RWC 2023

Forward-thinking Boks have a clear game plan of finesse, intelligence and brute force

Forward-thinking Boks have a clear game plan of finesse, intelligence and brute force
The Springboks’ Kwagga Smith (centre) scores a try during the Rugby Test match between New Zealand and South Africa in London on 25 August 2023. (Photo: Neil Hall / EPA-EFE)

The dour Boks are happily using smoke and mirrors to confound everyone. What they’re doing might appear hazy from the outside, but inside their bubble there is only clarity about their approach.

The Springboks’ reputation as a dour, conservative, forward-dominated team hasn’t arisen out of the ether. It is grounded in some fact and evidence, but it has also been overplayed to suit a narrative, usually driven by opponents and media based in foreign countries.

As ever, the truth lies somewhere in between because, yes, South Africa has always prided itself on producing strong forwards. But there hasn’t been a successful rugby team in history that’s not built on a powerful pack.

Recent New Zealand vintages might have included some of the best backline players ever to cut a line, but they have all been underpinned by a supreme pack of forwards.

For every Dan Carter there has been a Richie McCaw. For every Jonah Lomu there was a Robin Brooke or Olo Brown.

England’s 2003 World Cup winners – still the only northern hemisphere side to lift the Webb Ellis Cup – had the best pack in the world at the time. Flyhalf Jonny Wilkinson was able to weave his magic on the foundation Martin Johnson’s pack built for him.

The current French side, favourites to win this year’s World Cup on home soil, are only favourites because they have built a forward unit good enough to challenge the best.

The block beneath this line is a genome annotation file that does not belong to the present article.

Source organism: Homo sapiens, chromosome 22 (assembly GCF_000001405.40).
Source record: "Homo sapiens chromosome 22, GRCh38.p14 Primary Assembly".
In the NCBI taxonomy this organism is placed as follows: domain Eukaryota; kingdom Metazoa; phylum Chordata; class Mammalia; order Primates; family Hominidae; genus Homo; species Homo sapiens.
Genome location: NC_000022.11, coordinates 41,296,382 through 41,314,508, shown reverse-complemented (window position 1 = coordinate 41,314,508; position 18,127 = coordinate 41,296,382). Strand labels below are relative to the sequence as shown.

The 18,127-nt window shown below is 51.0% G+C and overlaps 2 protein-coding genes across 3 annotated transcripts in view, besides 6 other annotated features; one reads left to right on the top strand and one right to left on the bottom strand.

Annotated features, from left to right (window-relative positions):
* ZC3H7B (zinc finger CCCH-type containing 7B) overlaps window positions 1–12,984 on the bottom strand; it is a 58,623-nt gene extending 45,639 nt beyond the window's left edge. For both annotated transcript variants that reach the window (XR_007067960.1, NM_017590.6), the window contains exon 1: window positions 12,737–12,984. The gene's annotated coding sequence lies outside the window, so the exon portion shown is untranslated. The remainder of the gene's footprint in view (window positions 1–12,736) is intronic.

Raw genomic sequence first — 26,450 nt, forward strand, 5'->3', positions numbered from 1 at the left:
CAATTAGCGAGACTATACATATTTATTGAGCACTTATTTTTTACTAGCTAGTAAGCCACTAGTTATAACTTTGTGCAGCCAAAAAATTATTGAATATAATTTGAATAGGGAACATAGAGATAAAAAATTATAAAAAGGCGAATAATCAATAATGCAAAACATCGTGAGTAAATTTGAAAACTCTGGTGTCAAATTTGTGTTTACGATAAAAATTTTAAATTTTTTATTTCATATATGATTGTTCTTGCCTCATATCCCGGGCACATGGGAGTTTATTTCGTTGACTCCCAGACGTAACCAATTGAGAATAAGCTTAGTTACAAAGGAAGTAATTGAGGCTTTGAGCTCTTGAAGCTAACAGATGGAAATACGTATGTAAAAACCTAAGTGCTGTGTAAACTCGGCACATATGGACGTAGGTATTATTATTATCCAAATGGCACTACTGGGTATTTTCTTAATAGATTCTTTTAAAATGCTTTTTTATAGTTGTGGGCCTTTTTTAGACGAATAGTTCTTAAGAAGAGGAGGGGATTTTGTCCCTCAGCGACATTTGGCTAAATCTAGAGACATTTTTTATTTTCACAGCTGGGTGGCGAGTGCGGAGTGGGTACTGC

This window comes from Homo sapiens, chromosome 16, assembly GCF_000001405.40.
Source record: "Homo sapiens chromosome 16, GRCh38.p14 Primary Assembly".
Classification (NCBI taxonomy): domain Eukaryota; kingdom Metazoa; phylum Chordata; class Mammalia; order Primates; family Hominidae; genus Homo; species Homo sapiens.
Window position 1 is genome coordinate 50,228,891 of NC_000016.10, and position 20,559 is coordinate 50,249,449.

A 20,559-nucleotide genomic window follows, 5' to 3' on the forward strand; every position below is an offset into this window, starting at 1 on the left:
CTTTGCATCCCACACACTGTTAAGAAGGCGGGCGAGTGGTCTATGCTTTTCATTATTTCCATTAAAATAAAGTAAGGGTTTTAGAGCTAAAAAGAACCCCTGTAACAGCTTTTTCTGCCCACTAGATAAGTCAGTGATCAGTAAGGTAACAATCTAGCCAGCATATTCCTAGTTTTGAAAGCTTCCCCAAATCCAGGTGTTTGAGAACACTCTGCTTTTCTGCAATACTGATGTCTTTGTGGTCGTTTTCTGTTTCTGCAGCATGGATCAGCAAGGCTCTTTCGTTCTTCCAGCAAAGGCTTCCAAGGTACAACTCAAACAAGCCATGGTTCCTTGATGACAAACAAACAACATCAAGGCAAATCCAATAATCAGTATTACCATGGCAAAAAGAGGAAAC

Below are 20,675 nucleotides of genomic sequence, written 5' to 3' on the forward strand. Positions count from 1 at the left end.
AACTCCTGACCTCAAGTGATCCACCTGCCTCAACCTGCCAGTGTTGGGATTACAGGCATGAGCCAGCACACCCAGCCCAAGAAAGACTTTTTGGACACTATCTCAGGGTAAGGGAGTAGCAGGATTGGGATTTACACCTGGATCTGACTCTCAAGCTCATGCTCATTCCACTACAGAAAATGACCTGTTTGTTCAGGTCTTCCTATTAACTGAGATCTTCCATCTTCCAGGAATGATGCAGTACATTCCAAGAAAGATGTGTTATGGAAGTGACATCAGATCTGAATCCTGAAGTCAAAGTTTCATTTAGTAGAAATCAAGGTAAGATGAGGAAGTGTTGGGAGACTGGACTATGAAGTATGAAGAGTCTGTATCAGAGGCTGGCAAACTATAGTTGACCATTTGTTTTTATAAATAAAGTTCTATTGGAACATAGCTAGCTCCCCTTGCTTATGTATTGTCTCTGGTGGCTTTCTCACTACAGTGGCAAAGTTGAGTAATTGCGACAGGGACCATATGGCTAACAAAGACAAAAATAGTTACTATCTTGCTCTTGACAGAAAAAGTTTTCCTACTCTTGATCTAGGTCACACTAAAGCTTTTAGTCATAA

Scrumhalf Antoine Dupont might be the best player in the world, but his greatness has been erected on the back of men such as Cyril Baille, Cameron Woki and Grégory Alldritt.

This week, when Bok coach Jacques Nienaber unveiled his team to meet Ireland in a crucial Pool B encounter, the rugby world gasped. Seven forwards on the bench and only one backline player. Immediately pundits started proclaiming that the Boks were going to try to beat Ireland, the world’s No 1 team, with power alone.

Springbok forward Deon Fourie in action during the 2023 Rugby World Cup in France. (Photo: Jan Kruger / Getty Images)

But let’s pause for a second and look at the team. Two of those seven forwards – Deon Fourie and Kwagga Smith – are small by modern standards. They are smaller than most centres and many wings. But they bring unique skills.

Smith is a great ball carrier and smart link player. Yes, he’s excellent at the breakdown, but that is more to do with his technique and attitude than his innate physicality.

Fourie is similar in that he never gives less than everything on the field and constantly gets into battles for the ball on the deck, or tucks into rucks to stem the flow of the opposition ball.

Taking this theme further, the Boks’ three most dangerous weapons – wings Kurt-Lee Arendse and Cheslin Kolbe and flyhalf Manie Libbok – are not physically big men. What they possess is vision, speed, skill and the mentality to stay in the fight. They are the complete opposite of the caricatured Springbok rugby player.

Others such as Cobus Reinach and Faf de Klerk fall into this category too, as does the injured Lukhanyo Am.

Essentially, pegging this Bok team to suit a narrative that has only a small basis in reality is a mistake rugby fans and writers might make, but one opposition coaches would be foolish to buy.

Read more in Daily Maverick: Rugby World Cup 2023

Interesting times

We could split hairs over game plans and argue that the Boks’ attacking approach is not as sophisticated as Ireland’s or the All Blacks’, but different tactical approaches don’t automatically mean more skilled.

That would be oversimplifying things because even when they used an avalanche of contestable kicks to win the 2019 title, it was underpinned by near perfect execution, athleticism and no shortage of skill.

And that brings us to a wider view of the Boks. Has there ever been a more interesting time in South African rugby?

Rassie Erasmus and Nie­naber have spent six years finding answers to questions the rugby establishment didn’t even know were questions yet.